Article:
Volunteer work in Team for Youth Association

Even though every weekend I had nice trips, I felt useless and sad, because I needed to do something. I was confused and disappointed, because most of my weeks I had only some hours of work ( I should have had six hours a day five days a week) in my schedule or if I had  activities then I had to share it with three or four other volunteers. Usually we teach English all together to one blind person. I didn’t feel any excellence for myself. From the beginning I had my own idea to organize TEDx event and classical guitar concert to collect money for kids, who don’t have enough money to buy an instrument.  Both ideas didn’t work out because I couldn’t know how to put local people to work as one team and speak to each other and find time to help me. Finally Andra spoke with her mentor Nicoleta, who is an English teacher in different schools and we started to go to her English lessons in Baritiu high school.

Afterwards I went to the office every day saying “ hello! How can I  help you today?”. Then after some discussions in the office with Steli, he had the idea to organize an Estonian traditional event Jaanipäev in Alunis village. We made a Facebook event and collected tents, mattresses and sleeping bags and bought some potatoes, tomatoes, cucumbers and sour cream for the salad from the local market. We went by train to Alunis and put our tent up on the  hill . Me and the other Estonian girl made some games like rain boot throwing. Afterwards, together we collected wood for the fire and made the food. Some brave ones even jumped over the fire. It was a better Jaanipäev than I have had in Estonia.

Camps and Romanian children

In the Summer I had three camps for them, which  I organized together with a Ukrainian girl, Yuliia. First was the church camp in Targu Lapus where we were more like observers. The second one took place in Mogosesti village close to Baia Mare. We had around 26 youngsters ages between 8-19 years old  . Children were really friendly, opened and used all free moments to play with balls. We taught them how to sing Estonian folk song “Kauges külas”, Ukrainian dance and they had to choose one Romanian song. After four days in the camp they had small concert for their parents.

The second camp was in Alunis village and there we had nice wooden house with a big yard and beautiful surroundings. It was real camp together with sleeping there, making food and a camp fire and hike. We had 18 children ages between 6-16 years.  I have been related with camps a lot of different ways: all most every  summer in my childhood  I was in the camps, I have been working in different camps as a youth worker and even wrote one camp project for 80 kids. The main difference was that I had to do everything in English and I needed to work with local volunteers, who translated everything to  Romanian. I noticed that Romanian children are not used to follow rules even when they create them their selves, they are not used to do sport activities and perform or communicate and work as a team. But it s ok, all this is learnable. The one thing surprised me the most was that in the schools and the parents don’t think that it s important to speak to their children about Romanian traditions, culture and nature. In the end I am happy that I had opportunity to give for this children their first camp experience and teach them some new things.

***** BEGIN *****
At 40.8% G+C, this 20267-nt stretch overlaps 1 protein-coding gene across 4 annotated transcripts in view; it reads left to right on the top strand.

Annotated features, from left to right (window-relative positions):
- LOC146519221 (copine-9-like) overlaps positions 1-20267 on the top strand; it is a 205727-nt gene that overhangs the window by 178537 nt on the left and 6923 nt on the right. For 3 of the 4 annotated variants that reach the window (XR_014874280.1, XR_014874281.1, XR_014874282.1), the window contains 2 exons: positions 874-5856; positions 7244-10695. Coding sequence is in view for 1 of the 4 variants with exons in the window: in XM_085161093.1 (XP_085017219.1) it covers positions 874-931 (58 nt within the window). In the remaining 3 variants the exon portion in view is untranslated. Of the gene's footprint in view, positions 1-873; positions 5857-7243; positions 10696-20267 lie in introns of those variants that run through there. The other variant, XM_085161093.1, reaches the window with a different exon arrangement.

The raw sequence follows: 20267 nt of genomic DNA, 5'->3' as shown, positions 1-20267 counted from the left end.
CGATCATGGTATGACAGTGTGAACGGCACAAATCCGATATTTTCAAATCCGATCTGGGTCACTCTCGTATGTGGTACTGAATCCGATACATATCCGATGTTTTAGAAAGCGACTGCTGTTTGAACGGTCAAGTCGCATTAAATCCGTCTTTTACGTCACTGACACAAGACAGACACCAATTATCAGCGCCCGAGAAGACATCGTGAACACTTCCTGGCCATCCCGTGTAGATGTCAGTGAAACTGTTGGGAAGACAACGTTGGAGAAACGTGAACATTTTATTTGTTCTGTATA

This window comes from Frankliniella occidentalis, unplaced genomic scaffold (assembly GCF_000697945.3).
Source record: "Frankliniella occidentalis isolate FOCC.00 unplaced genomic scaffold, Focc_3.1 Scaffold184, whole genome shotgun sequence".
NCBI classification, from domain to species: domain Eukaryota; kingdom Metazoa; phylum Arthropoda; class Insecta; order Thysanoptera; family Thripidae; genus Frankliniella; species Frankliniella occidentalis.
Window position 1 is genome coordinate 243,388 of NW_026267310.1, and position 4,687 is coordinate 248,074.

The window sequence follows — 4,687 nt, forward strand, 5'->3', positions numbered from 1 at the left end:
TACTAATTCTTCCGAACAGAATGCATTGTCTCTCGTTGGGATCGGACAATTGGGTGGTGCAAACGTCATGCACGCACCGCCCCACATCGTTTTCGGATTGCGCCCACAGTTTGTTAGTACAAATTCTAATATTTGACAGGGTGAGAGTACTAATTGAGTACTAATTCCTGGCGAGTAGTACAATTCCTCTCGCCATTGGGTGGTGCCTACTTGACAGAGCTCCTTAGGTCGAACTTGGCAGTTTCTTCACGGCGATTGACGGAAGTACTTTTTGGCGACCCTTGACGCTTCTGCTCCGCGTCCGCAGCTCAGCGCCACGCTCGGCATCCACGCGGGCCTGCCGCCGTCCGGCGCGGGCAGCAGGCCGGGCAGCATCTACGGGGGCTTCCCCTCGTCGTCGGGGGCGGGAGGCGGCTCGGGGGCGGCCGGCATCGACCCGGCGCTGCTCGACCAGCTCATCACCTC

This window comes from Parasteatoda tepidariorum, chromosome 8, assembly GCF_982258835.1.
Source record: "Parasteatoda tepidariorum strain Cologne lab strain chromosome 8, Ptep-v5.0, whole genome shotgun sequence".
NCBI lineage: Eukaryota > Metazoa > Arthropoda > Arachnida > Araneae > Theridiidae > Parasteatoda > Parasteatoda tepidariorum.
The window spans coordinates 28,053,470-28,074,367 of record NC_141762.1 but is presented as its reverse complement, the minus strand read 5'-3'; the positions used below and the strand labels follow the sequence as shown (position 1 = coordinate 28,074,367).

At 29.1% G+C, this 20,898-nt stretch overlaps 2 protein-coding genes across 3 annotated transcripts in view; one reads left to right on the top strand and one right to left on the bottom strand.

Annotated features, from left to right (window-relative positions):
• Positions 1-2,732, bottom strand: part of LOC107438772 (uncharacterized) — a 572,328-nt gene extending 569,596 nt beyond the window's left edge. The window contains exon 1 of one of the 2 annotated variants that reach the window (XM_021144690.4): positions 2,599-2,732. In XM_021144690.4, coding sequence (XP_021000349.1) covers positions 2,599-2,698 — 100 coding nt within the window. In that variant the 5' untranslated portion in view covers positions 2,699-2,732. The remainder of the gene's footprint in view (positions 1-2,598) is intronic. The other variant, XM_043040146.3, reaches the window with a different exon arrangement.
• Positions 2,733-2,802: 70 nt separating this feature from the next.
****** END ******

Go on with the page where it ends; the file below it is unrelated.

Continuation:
Free animals and life in villages

In the Romania, there are a lot of small villages and people who live in there. Their life is simple, it is related to home, they work every day very hard in the fields and on Sundays they are going to  the church and after that they will sit behind their iron gate on the benches and gossiping :). Usually every family have their own vegetable field where they grow potatoes, corn, carrots etc and animals- pigs, cows, chickens, cats and dogs. People make their own cheese and eat fresh meat and eggs. In the mornings one person is collecting all the village people cows together and they are going to the fields to eat grass. In the evening all cows are going back to their homes. I am sad that in Estonia and in other countries we can’t see any more animals in open fields because we have really strict EU laws and animals need to be only in the farms. Many people all over the world, who live in the big cities are trying to eat clean ecological food and spend a lot of money for that. Romanians, who live in the villages there for can eat every day their own made fresh cheese, eco eggs, meat and vegetables what makes them more independent and gives more them freedom.

“Save the world” and passive smoking campaign in Baia Mare

Now I have six more months to go. In Romania are many things  what need developing.  People here are smoking everywhere, all public cafes, clubs are full of smoke and even teachers in the school rooms.  People, who work with youngsters are smoking together with them (they even drink alcohol with them), pregnant women on streets and parents with their small kids at home and also  in the cars are smoking. Most of the children are passive smokers from the beginning of their life. It seems that nobody doesn’t care about it. Now I have plan to organize together with other volunteers and Antidrug agency workers Passive smoking campaign and speak with city council workers and owners of different cafes and clubs, that they will build special room for smokers, because everybody should have right to breath fresh clean air. So I have plan now. It is time to but it in real life. Show must go on !

I want to thank Aneta and Andra for patiently listening to me every day (It is not easy) and special thanks for Aneta for taking care of my travel plans and teaching me how to cook, my mentor Claudia, Lorendana and Alex for helping me to understand Romanians, Steli for listening to my ideas, filling his promises fast and giving good tips, and finally I want say thanks for  my family and Estonian friends Vahur, Hälys, Marit, Lisa, Velli, Helena and Maarja for supporting me trough my journey.